It’s been a little over sixth months since I decided to give this indie publishing model a go. What have I learned?
A-When people tell you that self-publishing fiction doesn’t make you any money, BELIEVE THEM. Seriously. 🙂
B-Writing for an audience is about seventy zillion times more rewarding than writing stuff to send to agents and then shelve indefinitely. Rejection letters don’t prompt you to get words on a page. Myspace comments exclaiming that your novel is better than best-selling novels do. 🙂
C-Serial fiction may be the current model that everybody and his brother is going for, but it doesn’t work for me.
A (expanded)–Here’s my money earned from my books this year. Okay, first, the expenses: $275 for a block of ten ISBNs from Bowker. $40 for the Pro Plan from Creatspace x 4 = $160. $20 for registering my domain name and for web hosting service for the year. For a total of: $455. Darned cheap, if I do say so myself. 🙂
Earnings: Createspace & Amazon (print books): $273.62. Kindle earnings: $56.54. Smashwords earnings: $307.32. For a total of: $637.48.
Meaning that my total net profit is…. $182.48.
Do I have to mention the $1.50 I’ve earned in ad revenue from Project Wonderful?
There you have it kids. Writing doesn’t pay bills. 😛
C (expanded)–I’ve decided not to post my books as serials anymore. There are two reason for this. The first is that my books are not serials. I never wrote them to be broken up into chapters and posted piecemeal on the internet. I wrote them to be read all at once. (In one sitting, if you’ve got the time. I certainly aim to make them as page-turny as possible.) Breaking them up into episodes, I think, only serves to stunt the forward motion of the plot, and does next to nothing for the experience of the book.
The second reason is that posting serials is a little tiring. Updating twice a week may not seem like a big deal, and honestly, most of the time, it isn’t, but it does mean that I’m constantly trying to think about the book that I’m updating. It divides my mind between the book that I’m marketing and the one that I’m writing. (Well, okay, I haven’t written a book since Tortured, but, still, theoretically…) Anyway, I feel like if I weren’t constantly trying to update my website, I could spend more time writing, which is important, because that’s the whole reason I have a website in the first place.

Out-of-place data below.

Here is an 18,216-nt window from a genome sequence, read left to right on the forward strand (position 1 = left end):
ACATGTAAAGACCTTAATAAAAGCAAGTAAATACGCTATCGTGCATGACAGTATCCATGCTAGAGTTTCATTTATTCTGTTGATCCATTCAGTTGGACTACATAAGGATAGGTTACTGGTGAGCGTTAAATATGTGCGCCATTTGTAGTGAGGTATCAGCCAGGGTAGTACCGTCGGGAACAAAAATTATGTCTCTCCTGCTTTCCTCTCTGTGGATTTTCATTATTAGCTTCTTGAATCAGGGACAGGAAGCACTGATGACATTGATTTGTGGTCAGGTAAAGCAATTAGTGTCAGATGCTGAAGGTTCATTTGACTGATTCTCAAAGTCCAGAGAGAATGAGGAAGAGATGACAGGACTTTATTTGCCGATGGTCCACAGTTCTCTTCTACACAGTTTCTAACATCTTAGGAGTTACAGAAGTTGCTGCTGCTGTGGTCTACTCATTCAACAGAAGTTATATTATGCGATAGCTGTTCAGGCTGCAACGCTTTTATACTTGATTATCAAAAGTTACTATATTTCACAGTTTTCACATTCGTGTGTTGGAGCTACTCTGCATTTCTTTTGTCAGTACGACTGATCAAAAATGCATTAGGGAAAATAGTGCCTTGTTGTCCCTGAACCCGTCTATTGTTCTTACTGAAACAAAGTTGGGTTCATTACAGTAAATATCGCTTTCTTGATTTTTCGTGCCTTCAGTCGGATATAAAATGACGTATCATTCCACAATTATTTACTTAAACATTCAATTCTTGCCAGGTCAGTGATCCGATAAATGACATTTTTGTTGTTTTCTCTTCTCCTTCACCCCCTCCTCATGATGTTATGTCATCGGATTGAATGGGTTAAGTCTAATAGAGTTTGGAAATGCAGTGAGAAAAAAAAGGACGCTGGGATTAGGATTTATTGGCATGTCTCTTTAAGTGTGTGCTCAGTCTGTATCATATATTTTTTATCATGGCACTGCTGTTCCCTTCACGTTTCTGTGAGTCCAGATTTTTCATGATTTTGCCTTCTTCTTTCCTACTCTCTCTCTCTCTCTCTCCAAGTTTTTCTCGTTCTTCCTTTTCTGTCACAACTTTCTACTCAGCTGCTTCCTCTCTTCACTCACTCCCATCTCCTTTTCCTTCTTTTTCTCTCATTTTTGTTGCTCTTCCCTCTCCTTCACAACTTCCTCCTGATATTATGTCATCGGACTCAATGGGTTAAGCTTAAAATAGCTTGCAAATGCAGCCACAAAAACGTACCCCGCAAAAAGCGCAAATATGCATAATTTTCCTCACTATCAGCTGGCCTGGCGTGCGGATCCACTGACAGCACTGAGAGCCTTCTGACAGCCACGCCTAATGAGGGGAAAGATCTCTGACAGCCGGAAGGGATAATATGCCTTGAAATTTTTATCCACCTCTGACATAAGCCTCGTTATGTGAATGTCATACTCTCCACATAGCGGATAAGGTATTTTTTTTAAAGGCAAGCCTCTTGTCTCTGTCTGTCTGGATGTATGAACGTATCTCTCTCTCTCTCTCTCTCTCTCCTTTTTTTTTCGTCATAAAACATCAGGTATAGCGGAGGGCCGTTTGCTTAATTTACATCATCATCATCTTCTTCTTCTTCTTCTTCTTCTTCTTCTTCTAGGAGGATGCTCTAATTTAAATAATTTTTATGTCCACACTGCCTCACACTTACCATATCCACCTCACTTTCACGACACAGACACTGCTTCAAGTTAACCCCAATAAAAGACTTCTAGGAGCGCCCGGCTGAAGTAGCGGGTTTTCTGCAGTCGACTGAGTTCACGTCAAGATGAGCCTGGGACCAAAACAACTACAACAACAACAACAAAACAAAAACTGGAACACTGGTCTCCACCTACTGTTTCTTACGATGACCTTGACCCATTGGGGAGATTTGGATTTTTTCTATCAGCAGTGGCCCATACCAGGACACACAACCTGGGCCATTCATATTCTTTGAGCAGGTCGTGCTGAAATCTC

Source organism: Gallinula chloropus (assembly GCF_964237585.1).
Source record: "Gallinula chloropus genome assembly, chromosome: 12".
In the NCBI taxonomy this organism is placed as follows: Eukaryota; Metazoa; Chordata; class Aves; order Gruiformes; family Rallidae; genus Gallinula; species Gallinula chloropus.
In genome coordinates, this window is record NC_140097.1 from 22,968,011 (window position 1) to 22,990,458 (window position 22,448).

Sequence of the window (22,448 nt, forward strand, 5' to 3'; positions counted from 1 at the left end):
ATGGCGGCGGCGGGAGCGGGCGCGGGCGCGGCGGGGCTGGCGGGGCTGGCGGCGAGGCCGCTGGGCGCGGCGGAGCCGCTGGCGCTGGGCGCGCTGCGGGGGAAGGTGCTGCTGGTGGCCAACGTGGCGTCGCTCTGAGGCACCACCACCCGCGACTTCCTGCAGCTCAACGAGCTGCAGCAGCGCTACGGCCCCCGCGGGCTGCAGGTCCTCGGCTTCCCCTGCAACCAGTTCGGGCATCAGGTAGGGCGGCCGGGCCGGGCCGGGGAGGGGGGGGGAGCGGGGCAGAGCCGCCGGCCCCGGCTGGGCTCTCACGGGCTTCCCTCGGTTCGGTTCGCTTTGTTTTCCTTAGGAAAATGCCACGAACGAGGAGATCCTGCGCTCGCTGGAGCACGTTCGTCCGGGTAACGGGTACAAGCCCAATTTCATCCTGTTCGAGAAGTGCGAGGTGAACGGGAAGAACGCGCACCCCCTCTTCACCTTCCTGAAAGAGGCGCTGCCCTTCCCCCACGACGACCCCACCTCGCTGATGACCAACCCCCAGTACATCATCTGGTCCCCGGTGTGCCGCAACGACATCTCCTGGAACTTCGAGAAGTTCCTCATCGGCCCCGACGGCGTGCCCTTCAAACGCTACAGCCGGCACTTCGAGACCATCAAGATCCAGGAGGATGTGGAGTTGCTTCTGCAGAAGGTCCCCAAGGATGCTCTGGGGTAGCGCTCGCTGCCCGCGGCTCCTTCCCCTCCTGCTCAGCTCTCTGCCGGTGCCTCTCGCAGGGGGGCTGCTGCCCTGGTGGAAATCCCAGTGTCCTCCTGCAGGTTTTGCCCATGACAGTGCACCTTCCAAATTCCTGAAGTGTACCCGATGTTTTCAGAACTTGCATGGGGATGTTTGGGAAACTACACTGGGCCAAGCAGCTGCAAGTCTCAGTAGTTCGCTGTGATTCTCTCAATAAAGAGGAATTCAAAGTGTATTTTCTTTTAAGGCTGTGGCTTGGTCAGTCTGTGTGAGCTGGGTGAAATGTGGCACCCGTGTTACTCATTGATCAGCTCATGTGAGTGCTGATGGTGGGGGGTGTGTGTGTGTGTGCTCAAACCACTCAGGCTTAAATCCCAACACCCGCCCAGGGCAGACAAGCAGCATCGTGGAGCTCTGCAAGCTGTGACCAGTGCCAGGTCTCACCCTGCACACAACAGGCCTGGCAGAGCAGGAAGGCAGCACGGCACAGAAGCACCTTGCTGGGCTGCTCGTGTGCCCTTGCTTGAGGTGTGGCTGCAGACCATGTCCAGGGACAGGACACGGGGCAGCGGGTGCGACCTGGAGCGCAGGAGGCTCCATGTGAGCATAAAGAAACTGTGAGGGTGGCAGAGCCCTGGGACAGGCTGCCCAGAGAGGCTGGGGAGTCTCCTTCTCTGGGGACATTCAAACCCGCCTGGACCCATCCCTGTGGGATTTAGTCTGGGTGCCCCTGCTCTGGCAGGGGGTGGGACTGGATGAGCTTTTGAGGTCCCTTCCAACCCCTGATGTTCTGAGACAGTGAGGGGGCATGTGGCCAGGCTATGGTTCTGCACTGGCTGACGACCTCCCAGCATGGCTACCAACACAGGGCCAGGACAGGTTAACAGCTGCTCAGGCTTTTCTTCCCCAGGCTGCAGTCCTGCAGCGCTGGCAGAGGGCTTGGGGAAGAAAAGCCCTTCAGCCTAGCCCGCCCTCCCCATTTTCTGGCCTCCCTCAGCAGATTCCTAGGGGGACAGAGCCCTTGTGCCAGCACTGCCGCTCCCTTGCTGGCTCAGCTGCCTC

So…what to do? I’m going to play with some ideas, but what I’d like to be able to do is this: Keep all the J&A books up for free on the site. Post 50% previews of Mischief, Death Girl, and Brighter. Leave the website like that for…months. So, if you like the new books, you can buy them. If someone new stumbles across the site, they’ve got three free books to read. As I get some new stuff written, I’ll transition the preview books to free books.
I’ll be starting an email list for those people who’d like to receive updates from me. That way, once you’ve read everything I’ve posted, you can go on your merry way until I send you an email, telling you that a new book is up.
On the marketing front, I’m toying with the idea of allowing my readers to help me market. Some people, I understand, don’t have the money to buy new fiction. So, if you’ll instead plug my stuff–write blogs, facebook notes, reviews on Amazon and smashwords, etc–then I’ll send you free ebooks. I haven’t worked out the details on that yet, but it will be coming soon.
So, that’s it. The year in self-pubbing. It’s been an adventure guys. 2010 is going to be even cooler.
V. J. Chambers decided to chuck the mainstream sometime the spring of 2009. Since she’s an indie author, she makes a living teaching high school. She is also fond of snakes, cheesecake, her boyfriend Aaron, Stephen King books, Buffy, and corduroy pants (although not exactly in that order). She lives in Shepherdstown, WV. You can learn more about V.J. and her work on her website.